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Supplier Diaries | A Visit to Dreaming Goat Dairy 🐐

Supplier Diaries | A Visit to Dreaming Goat Dairy 🐐

Many of you who have followed our journey from the very beginning already know our story and the reason behind the name of Porcupine Eatery. The romantic idea of one day moving back to Daylesford/Porcupine Ridge and using the best ingredients in the Central Victorian region to showcase the amazing producers Australia has to offer. Although this goal is now still in the near future, there are no barriers to stop us from connecting with growers and producers in the area now. So when we do make the move, we already have a strong connection to the farmers of the land and what they have to offer.
Farmers Markets are a great way to connect with local growers and producers, and serving at the Woodend Farmer’s Market is no exception. We are often there during the winter months. Woodend, is often cold and wet around that time but our woodfire oven is a welcome sight for all. And that’s how we first met Sarah. Sarah trekked through the mud and rain from the other side of the market to try our pizza. Not ten minutes had passed and she came back with a smile asking for two more. We then started chatting and she explained that they run a goat farm - Dreaming Goat Dairy, and use the milk to produce several types of cheeses. Before we left, Sarah came by and dropped off a jar of Pressed Chevre. The next morning, I made ourselves an avo’ on toast with the goats cheese and let me tell you - I called them straight away to talk about how we can put it on our menu.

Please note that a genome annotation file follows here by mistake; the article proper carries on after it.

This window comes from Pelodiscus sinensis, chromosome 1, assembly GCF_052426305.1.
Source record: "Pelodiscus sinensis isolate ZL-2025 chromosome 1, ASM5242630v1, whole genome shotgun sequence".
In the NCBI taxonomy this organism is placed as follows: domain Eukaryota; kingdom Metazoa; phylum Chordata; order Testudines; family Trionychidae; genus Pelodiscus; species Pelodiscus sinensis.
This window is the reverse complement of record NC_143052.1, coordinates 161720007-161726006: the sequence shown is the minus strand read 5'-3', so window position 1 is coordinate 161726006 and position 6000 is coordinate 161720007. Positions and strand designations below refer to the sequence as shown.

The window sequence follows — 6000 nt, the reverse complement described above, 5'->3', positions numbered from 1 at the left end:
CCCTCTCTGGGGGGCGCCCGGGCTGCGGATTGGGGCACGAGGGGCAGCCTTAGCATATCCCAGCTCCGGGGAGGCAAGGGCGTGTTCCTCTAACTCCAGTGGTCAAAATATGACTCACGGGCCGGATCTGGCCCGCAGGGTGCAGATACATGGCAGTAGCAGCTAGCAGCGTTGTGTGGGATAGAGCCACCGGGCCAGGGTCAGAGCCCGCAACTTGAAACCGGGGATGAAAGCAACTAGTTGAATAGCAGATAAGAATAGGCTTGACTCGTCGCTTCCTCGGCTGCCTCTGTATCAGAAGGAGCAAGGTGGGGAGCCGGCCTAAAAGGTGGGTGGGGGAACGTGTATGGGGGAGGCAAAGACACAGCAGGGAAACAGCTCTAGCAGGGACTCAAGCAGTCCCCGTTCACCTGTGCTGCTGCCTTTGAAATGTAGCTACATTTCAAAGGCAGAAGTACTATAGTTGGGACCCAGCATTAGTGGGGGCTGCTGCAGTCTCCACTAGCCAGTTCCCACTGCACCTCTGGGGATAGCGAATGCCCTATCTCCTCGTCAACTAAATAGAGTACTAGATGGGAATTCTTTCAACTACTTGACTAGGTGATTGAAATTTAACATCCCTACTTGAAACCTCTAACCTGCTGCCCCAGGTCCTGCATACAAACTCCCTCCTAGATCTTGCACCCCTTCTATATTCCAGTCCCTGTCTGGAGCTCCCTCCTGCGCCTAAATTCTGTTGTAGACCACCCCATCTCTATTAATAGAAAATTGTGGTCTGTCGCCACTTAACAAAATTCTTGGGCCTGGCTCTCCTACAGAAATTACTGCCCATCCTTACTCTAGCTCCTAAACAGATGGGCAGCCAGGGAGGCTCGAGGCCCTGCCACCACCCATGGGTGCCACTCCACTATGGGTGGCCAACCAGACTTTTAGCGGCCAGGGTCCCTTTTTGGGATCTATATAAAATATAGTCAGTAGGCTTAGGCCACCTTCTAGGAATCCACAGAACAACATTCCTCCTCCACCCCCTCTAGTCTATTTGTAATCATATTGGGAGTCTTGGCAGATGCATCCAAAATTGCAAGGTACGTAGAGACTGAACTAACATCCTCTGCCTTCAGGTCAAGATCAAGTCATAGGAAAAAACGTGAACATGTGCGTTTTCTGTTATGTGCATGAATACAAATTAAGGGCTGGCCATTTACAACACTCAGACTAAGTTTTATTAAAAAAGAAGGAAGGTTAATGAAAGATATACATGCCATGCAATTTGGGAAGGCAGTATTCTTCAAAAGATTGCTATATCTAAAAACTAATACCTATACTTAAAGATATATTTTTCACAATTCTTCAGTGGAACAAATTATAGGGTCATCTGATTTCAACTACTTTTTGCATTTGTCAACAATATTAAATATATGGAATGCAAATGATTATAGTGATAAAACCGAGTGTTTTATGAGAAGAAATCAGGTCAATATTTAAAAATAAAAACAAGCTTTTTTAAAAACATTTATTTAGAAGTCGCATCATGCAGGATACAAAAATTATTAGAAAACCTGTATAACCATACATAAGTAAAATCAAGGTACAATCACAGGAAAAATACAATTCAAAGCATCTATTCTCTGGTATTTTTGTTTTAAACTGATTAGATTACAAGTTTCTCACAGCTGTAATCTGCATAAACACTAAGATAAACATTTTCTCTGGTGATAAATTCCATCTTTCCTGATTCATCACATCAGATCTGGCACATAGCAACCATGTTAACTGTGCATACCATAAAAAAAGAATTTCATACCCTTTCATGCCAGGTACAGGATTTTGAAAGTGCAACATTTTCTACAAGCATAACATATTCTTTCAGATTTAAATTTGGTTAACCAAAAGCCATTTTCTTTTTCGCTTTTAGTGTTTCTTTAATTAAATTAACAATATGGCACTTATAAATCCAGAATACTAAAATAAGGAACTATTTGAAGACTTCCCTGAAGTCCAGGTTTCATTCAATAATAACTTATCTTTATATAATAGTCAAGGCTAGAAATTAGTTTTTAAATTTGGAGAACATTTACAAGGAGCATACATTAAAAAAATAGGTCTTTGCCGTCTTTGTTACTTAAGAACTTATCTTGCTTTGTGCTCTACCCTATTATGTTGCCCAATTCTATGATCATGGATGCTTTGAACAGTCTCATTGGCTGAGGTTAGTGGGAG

It was Daniel, who answered. The other half of the husband and wife team. We chatted for nearly an hour. Daniel explained how, very similarly to us, they'd left their corporate jobs after volunteering in a goat farm in Iran, and then moved to the country to farm their own goats. I could tell straight away that they were as passionate about goats and cheese production as I was about utilising local ingredients as part of our menu. So we set up a visit to their farm in order to understand more about what goes into producing some of the country’s best goats cheese.